“At the end of the day,” Doleva said, “what they’re really voting on, is, ‘Is the accomplishments of this candidate worthy of Enshrinement into the Basketball Hall of Fame.’ ”

Ira Winderman writes regularly for NBCSports.com and covers the Heat and the NBA for the South Florida Sun-Sentinel. You can follow him on Twitter at http://twitter.com/IraHeatBeat.

Report: Celtics focused on adding All-Star-caliber frontcourt player

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Isaiah Thomas said he he’d happily forgo a renegotiation-and-extension if the Celtics use their cap space to upgrade their roster.

Where are they looking?

A. Sherrod Blakey of CSN New England:

Multiple league sources have told CSNNE.com in recent weeks that the Celtics are focused on landing an All-Star caliber talent in the frontcourt.

In the last three years, 22 frontcourt players have been All-Stars. Boston already has one: Al Horford. Could the Celtics land any of the other 22?

Almost certainly unavailable

Free agency

Trade

Free agency or trade

  • Pau Gasol (Though Gasol said he’d opt in, San Antonio might try pushing him out to pursue Paul. If Gasol opts in, the Spurs could also trade him to clear space for Paul.)
  • Dirk Nowitzki (The Mavericks have a $25 million team option on Nowitzki for next season. Nowitzki going to Boston, via trade or free agency, would probably require a mutual agreement between Dallas and him that pursuing a title elsewhere is the right way for him to end his career.)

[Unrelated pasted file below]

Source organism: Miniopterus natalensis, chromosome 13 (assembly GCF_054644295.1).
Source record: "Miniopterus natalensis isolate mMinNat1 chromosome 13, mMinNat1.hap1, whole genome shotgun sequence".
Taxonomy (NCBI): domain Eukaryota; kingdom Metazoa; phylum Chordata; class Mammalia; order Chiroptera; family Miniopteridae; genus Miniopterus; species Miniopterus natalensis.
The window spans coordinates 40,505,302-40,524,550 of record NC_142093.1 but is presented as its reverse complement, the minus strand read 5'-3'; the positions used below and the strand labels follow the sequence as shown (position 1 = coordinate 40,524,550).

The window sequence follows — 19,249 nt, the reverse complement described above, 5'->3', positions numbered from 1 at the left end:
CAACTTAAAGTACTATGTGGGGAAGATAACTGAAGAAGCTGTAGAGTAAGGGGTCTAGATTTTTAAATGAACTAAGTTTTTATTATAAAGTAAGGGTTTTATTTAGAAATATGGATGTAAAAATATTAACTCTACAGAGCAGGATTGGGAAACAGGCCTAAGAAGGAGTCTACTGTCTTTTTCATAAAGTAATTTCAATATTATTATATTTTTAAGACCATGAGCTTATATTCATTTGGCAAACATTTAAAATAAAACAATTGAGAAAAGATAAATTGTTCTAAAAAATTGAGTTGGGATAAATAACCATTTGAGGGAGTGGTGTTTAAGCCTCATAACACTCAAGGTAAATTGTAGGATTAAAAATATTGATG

Report: Spurs exploring Chris Paul pursuit

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The Clippers are taking the Chris Paul-to-Spurs rumors seriously.

And apparently so are the Spurs.

Marc Stein of ESPN:

The San Antonio Spurs are exploring the feasibility of making a free-agent run at All-Star point guard Chris Paul, league sources told ESPN.

San Antonio must complete three difficult objectives to land Paul:

  • Clear cap space. Even if they trim their roster to Kawhi Leonard, LaMarcus Aldridge, Pau Gasol, Danny Green and Tony Parker, the Spurs would still have to dump two of them to clear max room. Can they convince Gasol to reverse course and opt out, maybe re-signing at a major discount? Would they trade Parker, who has meant so much to the franchise? Would they deal Aldridge or Green, players who would make major contributions to a Leonard/Paul-led team?
  • Convince Paul to accept a projected max of $152 million over four years rather than the projected $205 million he could get over five years from the Clippers. Although the annual difference is just $3 million and Paul could sign another deal in four years, it’s unlikely he recoups that at age 36.